New England Remains Reliant on Foreign LNG

January 31st, 2019 |

Despite dramatic growth in both US natural gas production and US LNG exports over the past several years, parts of the United States, specifically New England, still rely on LNG imports of gas shipped from overseas. Notably, almost one year ago to the day, natural gas that originated at Yamal LNG in Russia arrived in New England to help meet demand during the cold winter weather.  Despite the proximity to one of the largest natural gas resources on the planet, New England relies upon LNG imports as building significant new pipeline capacity in the region remains difficult.

Beyond pipelines, the Jones Act prevents US LNG from meeting this demand, as well.  The Jones Act requires that goods shipped between US ports are transported on ships that are built in the US, owned by US citizens, and operated by US citizens or permanent residents under the US flag. However, there are no LNG carriers that are compliant with the Jones Act, so LNG cannot currently be shipped between US ports.  Harold Hamm, CEO of Continental Resources, recently remarked at a conference that limited waivers to the Jones Act should be granted so that LNG could be shipped from US export terminals to New England.  This commentary will consider some context around that suggestion.

Since 2011, dry gas production in the continental US has grown by about 20 Bcf/d to nearly 85 Bcf/d. In that same period, US LNG imports have dropped from 800 MMcf/d to around 200 MMcf/d. Imports to New England accounted for approximately half of US LNG imports through 2015. In recent years, imports to New England have accounted for over 75% of US imports.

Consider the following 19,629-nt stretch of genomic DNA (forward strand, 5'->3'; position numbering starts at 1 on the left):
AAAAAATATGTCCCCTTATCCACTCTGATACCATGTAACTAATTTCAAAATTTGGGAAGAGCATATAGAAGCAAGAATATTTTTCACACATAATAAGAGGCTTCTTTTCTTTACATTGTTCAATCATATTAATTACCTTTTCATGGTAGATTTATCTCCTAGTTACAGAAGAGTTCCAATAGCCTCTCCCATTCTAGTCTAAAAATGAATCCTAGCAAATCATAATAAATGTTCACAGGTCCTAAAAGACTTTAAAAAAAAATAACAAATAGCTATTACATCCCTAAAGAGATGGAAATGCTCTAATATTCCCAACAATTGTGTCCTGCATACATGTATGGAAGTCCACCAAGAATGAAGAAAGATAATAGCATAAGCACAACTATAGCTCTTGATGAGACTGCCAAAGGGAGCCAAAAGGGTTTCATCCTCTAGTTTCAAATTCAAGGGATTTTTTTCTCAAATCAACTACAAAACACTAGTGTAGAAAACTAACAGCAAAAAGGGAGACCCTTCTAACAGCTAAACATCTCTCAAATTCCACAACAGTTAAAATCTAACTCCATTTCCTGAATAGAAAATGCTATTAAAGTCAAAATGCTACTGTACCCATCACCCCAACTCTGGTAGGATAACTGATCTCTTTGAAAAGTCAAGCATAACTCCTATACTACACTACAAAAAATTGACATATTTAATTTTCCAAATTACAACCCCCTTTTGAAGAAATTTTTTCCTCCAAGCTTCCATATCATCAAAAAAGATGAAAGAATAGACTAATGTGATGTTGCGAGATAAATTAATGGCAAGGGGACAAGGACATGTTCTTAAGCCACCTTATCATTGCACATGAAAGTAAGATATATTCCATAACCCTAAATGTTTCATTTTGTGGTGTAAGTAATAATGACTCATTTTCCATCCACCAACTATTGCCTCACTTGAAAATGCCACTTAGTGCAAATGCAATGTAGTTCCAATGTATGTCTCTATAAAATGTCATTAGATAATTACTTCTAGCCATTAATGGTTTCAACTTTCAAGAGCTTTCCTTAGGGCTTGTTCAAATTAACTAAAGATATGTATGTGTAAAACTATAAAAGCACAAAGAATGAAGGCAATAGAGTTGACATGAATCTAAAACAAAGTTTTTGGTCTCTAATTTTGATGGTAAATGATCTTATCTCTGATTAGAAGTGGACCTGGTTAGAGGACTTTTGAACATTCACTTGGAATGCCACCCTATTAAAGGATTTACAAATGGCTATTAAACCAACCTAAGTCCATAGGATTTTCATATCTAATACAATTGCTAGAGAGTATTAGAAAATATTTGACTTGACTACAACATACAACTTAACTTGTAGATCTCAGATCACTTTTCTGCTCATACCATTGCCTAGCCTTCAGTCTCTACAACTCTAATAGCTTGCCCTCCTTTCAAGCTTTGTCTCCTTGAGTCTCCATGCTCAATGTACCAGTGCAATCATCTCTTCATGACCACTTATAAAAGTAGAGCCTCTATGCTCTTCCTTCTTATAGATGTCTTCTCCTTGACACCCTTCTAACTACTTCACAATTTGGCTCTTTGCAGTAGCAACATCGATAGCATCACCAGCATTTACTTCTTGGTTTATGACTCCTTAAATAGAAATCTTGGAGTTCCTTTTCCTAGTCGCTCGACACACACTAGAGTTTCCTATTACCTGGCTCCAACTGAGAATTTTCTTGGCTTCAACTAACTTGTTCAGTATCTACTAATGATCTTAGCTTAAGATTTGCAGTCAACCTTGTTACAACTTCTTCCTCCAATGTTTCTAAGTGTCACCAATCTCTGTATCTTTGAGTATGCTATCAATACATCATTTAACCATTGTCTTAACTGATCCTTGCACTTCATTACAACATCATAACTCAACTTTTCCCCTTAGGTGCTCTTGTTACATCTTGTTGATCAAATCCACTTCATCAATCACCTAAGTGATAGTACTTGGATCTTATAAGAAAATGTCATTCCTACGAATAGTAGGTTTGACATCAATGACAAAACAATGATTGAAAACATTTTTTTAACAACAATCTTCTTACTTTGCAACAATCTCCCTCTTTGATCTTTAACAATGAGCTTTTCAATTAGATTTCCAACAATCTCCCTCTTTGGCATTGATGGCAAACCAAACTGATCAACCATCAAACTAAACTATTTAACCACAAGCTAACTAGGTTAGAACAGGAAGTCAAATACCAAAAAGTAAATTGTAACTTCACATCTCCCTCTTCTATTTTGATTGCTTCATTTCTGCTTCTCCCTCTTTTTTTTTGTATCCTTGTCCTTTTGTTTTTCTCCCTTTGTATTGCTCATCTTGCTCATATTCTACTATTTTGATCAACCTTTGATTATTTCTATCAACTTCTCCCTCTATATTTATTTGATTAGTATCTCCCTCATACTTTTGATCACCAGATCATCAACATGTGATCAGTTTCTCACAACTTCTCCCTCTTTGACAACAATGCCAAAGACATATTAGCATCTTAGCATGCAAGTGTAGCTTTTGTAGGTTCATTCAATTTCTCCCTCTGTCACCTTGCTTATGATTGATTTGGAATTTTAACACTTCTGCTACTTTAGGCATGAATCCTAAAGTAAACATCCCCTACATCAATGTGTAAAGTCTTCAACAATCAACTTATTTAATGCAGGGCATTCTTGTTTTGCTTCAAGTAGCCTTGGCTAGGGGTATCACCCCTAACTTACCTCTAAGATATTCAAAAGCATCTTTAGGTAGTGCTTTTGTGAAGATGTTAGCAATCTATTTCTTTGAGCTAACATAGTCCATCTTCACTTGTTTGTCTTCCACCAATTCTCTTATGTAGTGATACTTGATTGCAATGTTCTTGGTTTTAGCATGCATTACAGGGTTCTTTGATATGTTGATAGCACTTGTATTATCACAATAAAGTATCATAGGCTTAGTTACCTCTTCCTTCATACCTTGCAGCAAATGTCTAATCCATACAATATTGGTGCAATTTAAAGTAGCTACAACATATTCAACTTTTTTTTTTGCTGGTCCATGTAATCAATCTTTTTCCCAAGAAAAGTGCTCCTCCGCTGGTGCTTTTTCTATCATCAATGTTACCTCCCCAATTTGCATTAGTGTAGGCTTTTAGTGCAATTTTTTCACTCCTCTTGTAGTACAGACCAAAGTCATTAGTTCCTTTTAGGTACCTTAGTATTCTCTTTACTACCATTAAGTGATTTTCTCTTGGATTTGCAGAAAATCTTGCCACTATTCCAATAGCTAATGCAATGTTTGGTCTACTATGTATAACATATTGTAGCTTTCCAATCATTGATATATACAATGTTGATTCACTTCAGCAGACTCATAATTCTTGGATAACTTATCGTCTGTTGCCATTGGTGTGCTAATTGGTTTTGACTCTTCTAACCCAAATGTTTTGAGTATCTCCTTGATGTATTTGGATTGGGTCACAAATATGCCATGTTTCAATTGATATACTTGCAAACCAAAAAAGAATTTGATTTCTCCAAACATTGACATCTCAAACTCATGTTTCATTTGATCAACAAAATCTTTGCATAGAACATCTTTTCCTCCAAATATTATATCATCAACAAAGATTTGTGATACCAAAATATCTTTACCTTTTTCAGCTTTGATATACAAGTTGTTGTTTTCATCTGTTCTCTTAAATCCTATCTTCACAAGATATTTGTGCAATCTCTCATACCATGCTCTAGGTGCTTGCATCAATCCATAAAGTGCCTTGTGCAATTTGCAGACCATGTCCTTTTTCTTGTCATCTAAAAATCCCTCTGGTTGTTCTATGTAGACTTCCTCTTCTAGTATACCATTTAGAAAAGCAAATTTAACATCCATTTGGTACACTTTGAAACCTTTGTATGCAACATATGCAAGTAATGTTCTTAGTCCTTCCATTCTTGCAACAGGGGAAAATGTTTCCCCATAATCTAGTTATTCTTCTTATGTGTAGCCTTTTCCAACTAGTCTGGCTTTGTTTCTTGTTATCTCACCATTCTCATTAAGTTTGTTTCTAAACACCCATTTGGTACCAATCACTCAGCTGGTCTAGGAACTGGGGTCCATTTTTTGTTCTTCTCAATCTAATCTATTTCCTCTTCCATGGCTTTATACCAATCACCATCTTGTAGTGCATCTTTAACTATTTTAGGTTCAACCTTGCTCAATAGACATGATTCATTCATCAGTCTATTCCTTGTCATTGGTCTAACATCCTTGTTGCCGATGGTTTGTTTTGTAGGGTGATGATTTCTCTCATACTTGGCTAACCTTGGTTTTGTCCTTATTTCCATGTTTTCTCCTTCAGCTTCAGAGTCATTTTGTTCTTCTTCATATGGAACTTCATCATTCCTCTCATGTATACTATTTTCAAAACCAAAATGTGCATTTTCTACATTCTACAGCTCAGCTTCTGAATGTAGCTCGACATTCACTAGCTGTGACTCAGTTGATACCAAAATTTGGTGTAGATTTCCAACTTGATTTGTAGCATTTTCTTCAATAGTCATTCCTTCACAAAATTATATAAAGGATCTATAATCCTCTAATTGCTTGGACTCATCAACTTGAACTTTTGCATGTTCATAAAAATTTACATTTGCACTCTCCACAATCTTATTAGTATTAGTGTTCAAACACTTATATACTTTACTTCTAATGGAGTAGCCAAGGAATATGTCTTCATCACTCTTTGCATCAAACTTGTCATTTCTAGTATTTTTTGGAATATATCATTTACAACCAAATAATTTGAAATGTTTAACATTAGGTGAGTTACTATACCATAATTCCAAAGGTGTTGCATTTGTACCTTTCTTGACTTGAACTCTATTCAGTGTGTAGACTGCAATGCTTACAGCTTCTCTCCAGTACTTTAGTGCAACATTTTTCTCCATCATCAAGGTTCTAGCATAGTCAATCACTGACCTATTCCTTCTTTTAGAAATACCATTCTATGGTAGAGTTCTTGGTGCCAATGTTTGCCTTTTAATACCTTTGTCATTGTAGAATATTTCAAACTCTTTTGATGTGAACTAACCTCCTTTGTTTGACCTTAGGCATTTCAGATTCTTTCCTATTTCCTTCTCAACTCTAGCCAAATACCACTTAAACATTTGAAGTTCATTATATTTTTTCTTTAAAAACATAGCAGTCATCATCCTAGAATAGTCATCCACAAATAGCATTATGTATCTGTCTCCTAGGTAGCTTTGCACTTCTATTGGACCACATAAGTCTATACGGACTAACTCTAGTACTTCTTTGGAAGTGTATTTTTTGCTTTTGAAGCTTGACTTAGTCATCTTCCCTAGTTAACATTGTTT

Nearly all of these imports arrive at the Everett LNG terminal near Boston to provide natural gas to New England.

Most of the LNG arriving at the Everett LNG terminal comes from Point Fortin in Trinidad and Tobago. In the past, the terminal also imported LNG from Yemen. However, due to civil war in Yemen, LNG exports ceased in 2015 and have not resumed. Now, the Everett terminal must find LNG from other sources to meet demand. In January of 2018, an LNG tanker arrived from the UK to deliver LNG that originated at Yamal LNG in Russia.

The US has granted Jones Act waivers or exemptions in the past to allow other ships to transport goods between US ports. Without waivers/exemptions, Jones Act compliant LNG carriers, and additional natural gas pipelines to New England, New England is likely to remain reliant on LNG from abroad to meet regional demand, especially during extremely cold winter months.

To stay up to date with BTU Analytics’ views on LNG, request a sample of the Henry Hub Outlook and Long Term Gas Outlook.

Author: Katelyn Hesse

Katelyn Hesse is an Energy Analyst at BTU Analytics, focusing on the publication of BTU’s Upstream Outlook Report. She is also responsible for overseeing oil and gas production forecasting for key regions in the Rockies. Katelyn holds a B.S. in Chemical Engineering and an M.S. in Engineering and Technology Management from Colorado School of Mines.